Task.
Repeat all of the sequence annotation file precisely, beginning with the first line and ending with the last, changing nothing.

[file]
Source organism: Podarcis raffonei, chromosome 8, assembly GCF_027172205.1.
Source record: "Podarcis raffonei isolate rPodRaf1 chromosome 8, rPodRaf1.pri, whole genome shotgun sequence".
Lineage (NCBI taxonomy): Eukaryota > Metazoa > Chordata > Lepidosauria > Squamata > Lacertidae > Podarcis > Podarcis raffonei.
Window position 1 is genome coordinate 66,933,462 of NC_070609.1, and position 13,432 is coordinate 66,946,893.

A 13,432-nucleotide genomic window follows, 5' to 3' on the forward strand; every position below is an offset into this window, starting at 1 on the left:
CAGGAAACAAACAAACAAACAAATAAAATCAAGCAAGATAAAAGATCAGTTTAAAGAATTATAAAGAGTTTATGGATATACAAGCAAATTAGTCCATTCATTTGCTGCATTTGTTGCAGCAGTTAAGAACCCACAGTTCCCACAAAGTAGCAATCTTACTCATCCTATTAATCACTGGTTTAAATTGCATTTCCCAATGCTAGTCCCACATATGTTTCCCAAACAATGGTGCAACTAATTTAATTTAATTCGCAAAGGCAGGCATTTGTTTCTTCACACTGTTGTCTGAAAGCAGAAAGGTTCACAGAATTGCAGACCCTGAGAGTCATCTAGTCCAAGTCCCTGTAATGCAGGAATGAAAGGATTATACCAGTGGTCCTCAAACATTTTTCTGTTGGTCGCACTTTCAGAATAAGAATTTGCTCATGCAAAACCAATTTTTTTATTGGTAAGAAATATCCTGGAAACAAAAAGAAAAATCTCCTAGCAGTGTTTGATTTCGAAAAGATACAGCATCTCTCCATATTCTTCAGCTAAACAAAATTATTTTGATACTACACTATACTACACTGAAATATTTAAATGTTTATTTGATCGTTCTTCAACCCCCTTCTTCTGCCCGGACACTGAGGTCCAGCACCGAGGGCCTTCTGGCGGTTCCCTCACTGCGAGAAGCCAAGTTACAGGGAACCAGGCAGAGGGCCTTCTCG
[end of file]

Source organism: Podarcis raffonei, chromosome 8, assembly GCF_027172205.1.
Source record: "Podarcis raffonei isolate rPodRaf1 chromosome 8, rPodRaf1.pri, whole genome shotgun sequence".
Lineage (NCBI taxonomy): Eukaryota > Metazoa > Chordata > Lepidosauria > Squamata > Lacertidae > Podarcis > Podarcis raffonei.
Window position 1 is genome coordinate 66,933,462 of NC_070609.1, and position 13,432 is coordinate 66,946,893.

A 13,432-nucleotide genomic window follows, 5' to 3' on the forward strand; every position below is an offset into this window, starting at 1 on the left:
CAGGAAACAAACAAACAAACAAATAAAATCAAGCAAGATAAAAGATCAGTTTAAAGAATTATAAAGAGTTTATGGATATACAAGCAAATTAGTCCATTCATTTGCTGCATTTGTTGCAGCAGTTAAGAACCCACAGTTCCCACAAAGTAGCAATCTTACTCATCCTATTAATCACTGGTTTAAATTGCATTTCCCAATGCTAGTCCCACATATGTTTCCCAAACAATGGTGCAACTAATTTAATTTAATTCGCAAAGGCAGGCATTTGTTTCTTCACACTGTTGTCTGAAAGCAGAAAGGTTCACAGAATTGCAGACCCTGAGAGTCATCTAGTCCAAGTCCCTGTAATGCAGGAATGAAAGGATTATACCAGTGGTCCTCAAACATTTTTCTGTTGGTCGCACTTTCAGAATAAGAATTTGCTCATGCAAAACCAATTTTTTTATTGGTAAGAAATATCCTGGAAACAAAAAGAAAAATCTCCTAGCAGTGTTTGATTTCGAAAAGATACAGCATCTCTCCATATTCTTCAGCTAAACAAAATTATTTTGATACTACACTATACTACACTGAAATATTTAAATGTTTATTTGATCGTTCTTCAACCCCCTTCTTCTGCCCGGACACTGAGGTCCAGCACCGAGGGCCTTCTGGCGGTTCCCTCACTGCGAGAAGCCAAGTTACAGGGAACCAGGCAGAGGGCCTTCTCG